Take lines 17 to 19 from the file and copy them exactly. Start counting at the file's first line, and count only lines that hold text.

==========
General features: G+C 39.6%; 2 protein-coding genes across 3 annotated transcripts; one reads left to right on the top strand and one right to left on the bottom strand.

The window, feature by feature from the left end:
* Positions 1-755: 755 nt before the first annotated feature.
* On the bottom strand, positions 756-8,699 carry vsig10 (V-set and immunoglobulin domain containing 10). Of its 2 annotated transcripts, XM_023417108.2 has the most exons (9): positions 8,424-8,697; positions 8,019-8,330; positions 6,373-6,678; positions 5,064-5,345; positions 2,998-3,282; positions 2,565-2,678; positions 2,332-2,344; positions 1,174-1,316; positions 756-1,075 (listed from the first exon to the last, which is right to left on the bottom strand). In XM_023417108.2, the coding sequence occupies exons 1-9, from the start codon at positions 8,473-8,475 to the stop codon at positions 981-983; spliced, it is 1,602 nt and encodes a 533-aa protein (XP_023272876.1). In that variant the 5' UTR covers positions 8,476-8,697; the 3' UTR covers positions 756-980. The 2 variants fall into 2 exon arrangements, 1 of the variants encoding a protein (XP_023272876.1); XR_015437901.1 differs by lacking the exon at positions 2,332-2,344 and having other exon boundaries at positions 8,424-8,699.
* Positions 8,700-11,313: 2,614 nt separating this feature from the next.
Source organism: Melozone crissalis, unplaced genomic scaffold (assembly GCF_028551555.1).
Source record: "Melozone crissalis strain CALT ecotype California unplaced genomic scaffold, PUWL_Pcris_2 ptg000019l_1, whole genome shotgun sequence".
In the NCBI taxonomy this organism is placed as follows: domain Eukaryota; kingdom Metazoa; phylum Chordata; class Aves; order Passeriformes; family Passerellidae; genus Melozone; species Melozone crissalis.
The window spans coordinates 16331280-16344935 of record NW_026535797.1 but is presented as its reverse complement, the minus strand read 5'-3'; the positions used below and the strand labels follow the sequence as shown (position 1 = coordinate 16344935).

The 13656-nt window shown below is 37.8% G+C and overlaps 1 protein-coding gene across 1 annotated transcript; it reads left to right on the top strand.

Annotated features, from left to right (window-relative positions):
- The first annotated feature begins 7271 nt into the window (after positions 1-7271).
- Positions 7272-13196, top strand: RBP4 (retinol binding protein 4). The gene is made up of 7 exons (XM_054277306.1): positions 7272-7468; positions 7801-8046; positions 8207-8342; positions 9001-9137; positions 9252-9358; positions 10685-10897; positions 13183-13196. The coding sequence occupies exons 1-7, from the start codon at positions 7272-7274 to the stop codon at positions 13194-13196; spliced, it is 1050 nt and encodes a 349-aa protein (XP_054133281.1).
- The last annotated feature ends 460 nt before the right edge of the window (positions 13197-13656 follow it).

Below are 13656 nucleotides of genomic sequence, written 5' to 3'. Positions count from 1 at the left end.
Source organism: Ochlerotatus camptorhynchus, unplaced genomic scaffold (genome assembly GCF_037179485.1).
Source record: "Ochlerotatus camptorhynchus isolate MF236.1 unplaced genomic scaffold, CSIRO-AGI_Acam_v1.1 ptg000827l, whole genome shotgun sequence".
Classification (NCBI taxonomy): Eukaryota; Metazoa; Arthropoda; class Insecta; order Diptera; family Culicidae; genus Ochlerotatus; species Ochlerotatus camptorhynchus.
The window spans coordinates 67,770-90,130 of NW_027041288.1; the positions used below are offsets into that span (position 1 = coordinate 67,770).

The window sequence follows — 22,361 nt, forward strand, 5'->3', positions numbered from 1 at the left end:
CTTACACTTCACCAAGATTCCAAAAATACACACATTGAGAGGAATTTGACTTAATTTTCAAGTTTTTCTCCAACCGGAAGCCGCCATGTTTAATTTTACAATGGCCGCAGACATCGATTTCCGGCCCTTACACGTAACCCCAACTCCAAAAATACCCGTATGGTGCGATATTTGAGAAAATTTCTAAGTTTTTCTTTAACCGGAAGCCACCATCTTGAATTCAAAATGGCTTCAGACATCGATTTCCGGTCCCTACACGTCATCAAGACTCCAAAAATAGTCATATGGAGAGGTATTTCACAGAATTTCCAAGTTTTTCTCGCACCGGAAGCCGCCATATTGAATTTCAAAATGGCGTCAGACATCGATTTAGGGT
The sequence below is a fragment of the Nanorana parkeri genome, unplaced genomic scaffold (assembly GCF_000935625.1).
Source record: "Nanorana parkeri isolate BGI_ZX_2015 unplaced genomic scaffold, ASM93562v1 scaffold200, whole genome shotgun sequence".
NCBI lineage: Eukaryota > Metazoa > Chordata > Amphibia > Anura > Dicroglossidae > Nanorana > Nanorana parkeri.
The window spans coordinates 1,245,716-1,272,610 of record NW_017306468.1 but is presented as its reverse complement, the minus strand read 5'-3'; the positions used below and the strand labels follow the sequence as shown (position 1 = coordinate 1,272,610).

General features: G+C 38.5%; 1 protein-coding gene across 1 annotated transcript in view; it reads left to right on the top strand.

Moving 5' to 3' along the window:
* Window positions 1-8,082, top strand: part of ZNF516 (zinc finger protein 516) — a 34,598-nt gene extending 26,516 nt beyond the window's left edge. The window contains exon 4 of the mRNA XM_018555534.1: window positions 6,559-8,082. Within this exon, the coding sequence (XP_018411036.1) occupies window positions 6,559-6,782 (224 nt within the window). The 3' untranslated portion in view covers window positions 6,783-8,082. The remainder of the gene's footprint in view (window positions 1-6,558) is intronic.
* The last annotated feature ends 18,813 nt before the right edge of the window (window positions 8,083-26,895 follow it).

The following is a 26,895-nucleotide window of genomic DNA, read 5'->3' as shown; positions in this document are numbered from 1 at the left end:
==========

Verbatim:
Source record: "Ochlerotatus camptorhynchus isolate MF236.1 unplaced genomic scaffold, CSIRO-AGI_Acam_v1.1 ptg000827l, whole genome shotgun sequence".
Classification (NCBI taxonomy): Eukaryota; Metazoa; Arthropoda; class Insecta; order Diptera; family Culicidae; genus Ochlerotatus; species Ochlerotatus camptorhynchus.
The window spans coordinates 67,770-90,130 of NW_027041288.1; the positions used below are offsets into that span (position 1 = coordinate 67,770).